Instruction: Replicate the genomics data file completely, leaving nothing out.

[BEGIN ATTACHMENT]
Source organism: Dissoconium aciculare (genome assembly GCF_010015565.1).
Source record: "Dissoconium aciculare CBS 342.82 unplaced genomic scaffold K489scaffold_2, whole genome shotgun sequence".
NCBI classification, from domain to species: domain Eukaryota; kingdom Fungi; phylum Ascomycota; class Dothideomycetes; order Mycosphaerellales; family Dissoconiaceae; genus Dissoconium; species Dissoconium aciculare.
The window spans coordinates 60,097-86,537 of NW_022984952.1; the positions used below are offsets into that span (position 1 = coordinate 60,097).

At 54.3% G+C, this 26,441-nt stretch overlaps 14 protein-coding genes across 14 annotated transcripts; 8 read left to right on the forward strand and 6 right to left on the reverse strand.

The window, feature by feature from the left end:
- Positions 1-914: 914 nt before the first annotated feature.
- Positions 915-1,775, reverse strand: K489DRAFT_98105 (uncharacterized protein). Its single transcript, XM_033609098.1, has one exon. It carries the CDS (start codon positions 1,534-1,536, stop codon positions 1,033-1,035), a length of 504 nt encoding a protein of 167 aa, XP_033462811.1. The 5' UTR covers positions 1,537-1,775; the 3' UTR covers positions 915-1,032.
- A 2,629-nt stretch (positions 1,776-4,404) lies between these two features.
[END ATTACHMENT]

Source organism: Dissoconium aciculare (genome assembly GCF_010015565.1).
Source record: "Dissoconium aciculare CBS 342.82 unplaced genomic scaffold K489scaffold_2, whole genome shotgun sequence".
NCBI classification, from domain to species: domain Eukaryota; kingdom Fungi; phylum Ascomycota; class Dothideomycetes; order Mycosphaerellales; family Dissoconiaceae; genus Dissoconium; species Dissoconium aciculare.
The window spans coordinates 60,097-86,537 of NW_022984952.1; the positions used below are offsets into that span (position 1 = coordinate 60,097).

At 54.3% G+C, this 26,441-nt stretch overlaps 14 protein-coding genes across 14 annotated transcripts; 8 read left to right on the forward strand and 6 right to left on the reverse strand.

The window, feature by feature from the left end:
- Positions 1-914: 914 nt before the first annotated feature.
- Positions 915-1,775, reverse strand: K489DRAFT_98105 (uncharacterized protein). Its single transcript, XM_033609098.1, has one exon. It carries the CDS (start codon positions 1,534-1,536, stop codon positions 1,033-1,035), a length of 504 nt encoding a protein of 167 aa, XP_033462811.1. The 5' UTR covers positions 1,537-1,775; the 3' UTR covers positions 915-1,032.
- A 2,629-nt stretch (positions 1,776-4,404) lies between these two features.